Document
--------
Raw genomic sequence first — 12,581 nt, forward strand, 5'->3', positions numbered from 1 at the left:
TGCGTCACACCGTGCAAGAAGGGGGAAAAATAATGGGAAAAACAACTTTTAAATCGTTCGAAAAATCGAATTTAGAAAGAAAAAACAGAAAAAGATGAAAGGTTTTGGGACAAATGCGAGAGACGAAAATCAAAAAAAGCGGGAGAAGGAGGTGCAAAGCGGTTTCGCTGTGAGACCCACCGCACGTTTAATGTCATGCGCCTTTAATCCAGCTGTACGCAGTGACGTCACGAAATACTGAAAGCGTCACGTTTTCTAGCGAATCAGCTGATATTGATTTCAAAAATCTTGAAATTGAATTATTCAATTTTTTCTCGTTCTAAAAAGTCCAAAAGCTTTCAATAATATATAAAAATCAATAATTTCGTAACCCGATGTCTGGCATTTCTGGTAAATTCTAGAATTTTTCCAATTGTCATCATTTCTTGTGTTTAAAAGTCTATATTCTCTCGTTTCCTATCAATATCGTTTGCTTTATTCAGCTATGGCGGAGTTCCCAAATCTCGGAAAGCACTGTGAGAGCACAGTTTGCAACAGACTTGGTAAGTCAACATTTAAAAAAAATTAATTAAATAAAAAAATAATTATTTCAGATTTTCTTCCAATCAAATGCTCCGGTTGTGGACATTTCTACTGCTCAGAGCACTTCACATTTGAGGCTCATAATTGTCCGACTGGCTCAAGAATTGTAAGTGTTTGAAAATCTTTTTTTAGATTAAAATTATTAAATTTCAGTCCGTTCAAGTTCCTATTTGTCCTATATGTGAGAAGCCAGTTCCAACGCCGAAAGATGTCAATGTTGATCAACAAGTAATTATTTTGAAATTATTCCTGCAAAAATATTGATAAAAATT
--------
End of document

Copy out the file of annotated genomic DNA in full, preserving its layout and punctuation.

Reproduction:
Raw genomic sequence first — 12,581 nt, forward strand, 5'->3', positions numbered from 1 at the left:
TGCGTCACACCGTGCAAGAAGGGGGAAAAATAATGGGAAAAACAACTTTTAAATCGTTCGAAAAATCGAATTTAGAAAGAAAAAACAGAAAAAGATGAAAGGTTTTGGGACAAATGCGAGAGACGAAAATCAAAAAAAGCGGGAGAAGGAGGTGCAAAGCGGTTTCGCTGTGAGACCCACCGCACGTTTAATGTCATGCGCCTTTAATCCAGCTGTACGCAGTGACGTCACGAAATACTGAAAGCGTCACGTTTTCTAGCGAATCAGCTGATATTGATTTCAAAAATCTTGAAATTGAATTATTCAATTTTTTCTCGTTCTAAAAAGTCCAAAAGCTTTCAATAATATATAAAAATCAATAATTTCGTAACCCGATGTCTGGCATTTCTGGTAAATTCTAGAATTTTTCCAATTGTCATCATTTCTTGTGTTTAAAAGTCTATATTCTCTCGTTTCCTATCAATATCGTTTGCTTTATTCAGCTATGGCGGAGTTCCCAAATCTCGGAAAGCACTGTGAGAGCACAGTTTGCAACAGACTTGGTAAGTCAACATTTAAAAAAAATTAATTAAATAAAAAAATAATTATTTCAGATTTTCTTCCAATCAAATGCTCCGGTTGTGGACATTTCTACTGCTCAGAGCACTTCACATTTGAGGCTCATAATTGTCCGACTGGCTCAAGAATTGTAAGTGTTTGAAAATCTTTTTTTAGATTAAAATTATTAAATTTCAGTCCGTTCAAGTTCCTATTTGTCCTATATGTGAGAAGCCAGTTCCAACGCCGAAAGATGTCAATGTTGATCAACAAGTAATTATTTTGAAATTATTCCTGCAAAAATATTGATAAAAATT